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5 July 2005, 10:46 am
Geronimo Takes On The Southern Ocean And Heads For Tasmania
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WSSRC Record Attempt

12 days, 2 hours and 30 minutes after crossing the start line off the Sydney Opera House, the Capgemini and Schneider Electric trimaran Geronimo has covered more the two thirds of her 6,500 mile journey Round Australia.
At the last update at 0552 UTC this morning, Geronimo was travelling at 17 knots after a couple of testing days as she made her way down Australia's west coast. She is now into the challenging waters of the southern ocean with large seas, very strong winds and freezing air temperatures. A number of areas of lighter wind had the team a little concerned as they battled to meet the weather front that would make their trip from Cape Leeuwin to the southern tip of Tasmania a fast one.

'While I'm talking to you, we have three reefs and trinquette [number three headsail] and sail at 27, now 29, no 31 knots, too fast....okay it is better now at 25 knots. We must be conservative because the wind reaches 60 knots in the squalls sometimes and the crew has begun to be little tired,' commented skipper, Olivier DE KERSAUSON (FRA) yesterday morning as the maxi multihull headed across the Great Australian Bight towards Tasmania. 'Only the most experienced take the helm as the speed in the waves need huge concentration and big experience. We are so far from Queensland, and I dream about the quiet waters of Sydney Harbour....Nothing to see with the week long gale we suffered in south Pacific last year [Up to 80 knots before Cape Horn]. These strong conditions are not dangerous, just very strong. We try to make a good bench mark for the Challenge; it is worth some stress, humidity and big winter weather. That is part of this exceptional path around Australia.'

After the race to get in front of the weather system, travelling across the same path they have to take to travel across the Great Australian Bite to round South East Cape in Tasmania, Geronimo is now flying through the colder waters as she really heads down under. 'If we can get to Cape Leeuwin before the cold front arrives, we will have a very fast end, maybe an arrival in front of Sydney Opera on the 8 July,' predicted DE KERSAUSON over the weekend and they managed to do just that. 'From the start up to today [Saturday], this has been a magnificent sail. This round Australia path is just the most beautiful complete voyage we have ever made for my crew and I, much more interesting and demanding than the Round Britain, and much more beautiful than any other passage'.

As Geronimo travelled down the Western Australian coast past Perth and Fremantle she was sailing approximately 200 miles off the coast in order to lay a course for Cape Leeuwin. 'Within the same gust we can feel on our face the cold and the warm air together. The progress is painful in a hard and choppy sea. Nice test for the crossbeam repair. We have had to perform numerous manouevers. Wind shifts from ten to twenty degrees and the helm is difficult. Geronimo suffers in the black night but the progress in the night is still fast. Outside foul weather gears and harnesses, inside it's impossible to sleep in this shaker. The wind is 30 degrees sharper than the forecast has,' remarked skipper Olivier DE KERSAUSON on Sunday night as they sailed at approximately 18 knots in a 40 knot breeze from the west southwest.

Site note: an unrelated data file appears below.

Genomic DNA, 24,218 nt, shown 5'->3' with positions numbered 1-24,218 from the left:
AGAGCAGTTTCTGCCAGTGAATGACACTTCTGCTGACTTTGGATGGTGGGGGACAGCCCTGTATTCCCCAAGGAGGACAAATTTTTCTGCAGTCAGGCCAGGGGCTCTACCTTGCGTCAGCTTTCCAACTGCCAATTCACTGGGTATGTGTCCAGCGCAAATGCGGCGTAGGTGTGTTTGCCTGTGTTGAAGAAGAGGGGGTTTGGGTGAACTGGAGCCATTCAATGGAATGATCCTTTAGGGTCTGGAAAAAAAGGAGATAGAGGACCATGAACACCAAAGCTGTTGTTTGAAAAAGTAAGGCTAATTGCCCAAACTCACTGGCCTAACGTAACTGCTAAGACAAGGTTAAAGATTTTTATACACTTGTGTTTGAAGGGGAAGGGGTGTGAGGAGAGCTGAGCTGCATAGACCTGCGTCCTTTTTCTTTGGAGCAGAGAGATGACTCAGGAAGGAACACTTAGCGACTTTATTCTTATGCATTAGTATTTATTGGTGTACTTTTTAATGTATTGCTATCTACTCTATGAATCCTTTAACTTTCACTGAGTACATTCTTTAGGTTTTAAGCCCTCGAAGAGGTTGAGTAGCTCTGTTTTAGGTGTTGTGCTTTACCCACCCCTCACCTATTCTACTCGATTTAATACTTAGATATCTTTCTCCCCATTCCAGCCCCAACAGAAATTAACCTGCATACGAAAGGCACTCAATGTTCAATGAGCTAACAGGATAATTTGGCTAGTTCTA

On Sunday the French and Australian crew pulled out all the stops to place themselves in the optimum position for their passage to Tasmania and Maatsuyker Island and the southern tip of Tasmania. The crew had approximately 1,400 miles to travel across the Great Australian Bight and the bottom of the country before making the last turn on the home stretch to the finish line off the Opera House in Sydney Harbour.

'The watches get down whitened by the salt, with the smiling faces at the end of a successful match. Meals are simple, pasta with the cooker tightened to the galley, some vitamins, water to rinse the eyes burnt by the salt even with the protection glasses. Followed by an attempt to sleep which is far from being obvious. But do we really need to sleep when we are so happy? Magic Australia,' said DE KERSAUSON as his crew pushed the boat as hard as they can. 'Everything is alright, no problem for the moment, we cannot be much faster than we are but have found a good compromise. 25 knots average with building up sea. Don't worry for us; it is just cold now, very cold'.

Meteorologist Richard WHITTAKER from The Weather Channel predicts, 'Geronimo has managed to place herself very close to the front but there is the possibility of big swells up to four metres running through the track Geronimo is taking. There is a gale warning for the area but it is anticipated that the breeze will moderate over the next 24 hours. If Geronimo is placed off the east coast of Tasmania by Friday she will be assisted in her home run by a southerly surge with predicted breezes of 20-25 knots.'

If Geronimo can maintain her current speeds she will set a record for the 6,500 mile journey of less than 20 days. The current Round Australia record, as ratified by the World Sailing Speed Record Council (WSSRC), was set in July 2003 by Kaz and skipper David PESCUD (AUS) in a time of 37 days, 1 hour, 23 minutes and 57 seconds at an average speed of 7.31 knots.

Geronimo's Progress So Far

Day 1, 480 nautical miles
Day 2, 420 nautical miles
Day 3, 428 nautical miles
Day 4, 420 nautical miles
Day 5, 330 nautical miles
Day 6, 502 nautical miles
Day 7, 496 nautical miles
Day 8, 263 nautical miles
Day 9, 372 nautical miles
Day 10, 470 nautical miles
Day 11, 405 nautical miles
Day 12, 460 nautical miles
Day 13, 399 nautical miles

Sam Crichton (As Amended By ISAF). Image, Onboard Geronimo:©
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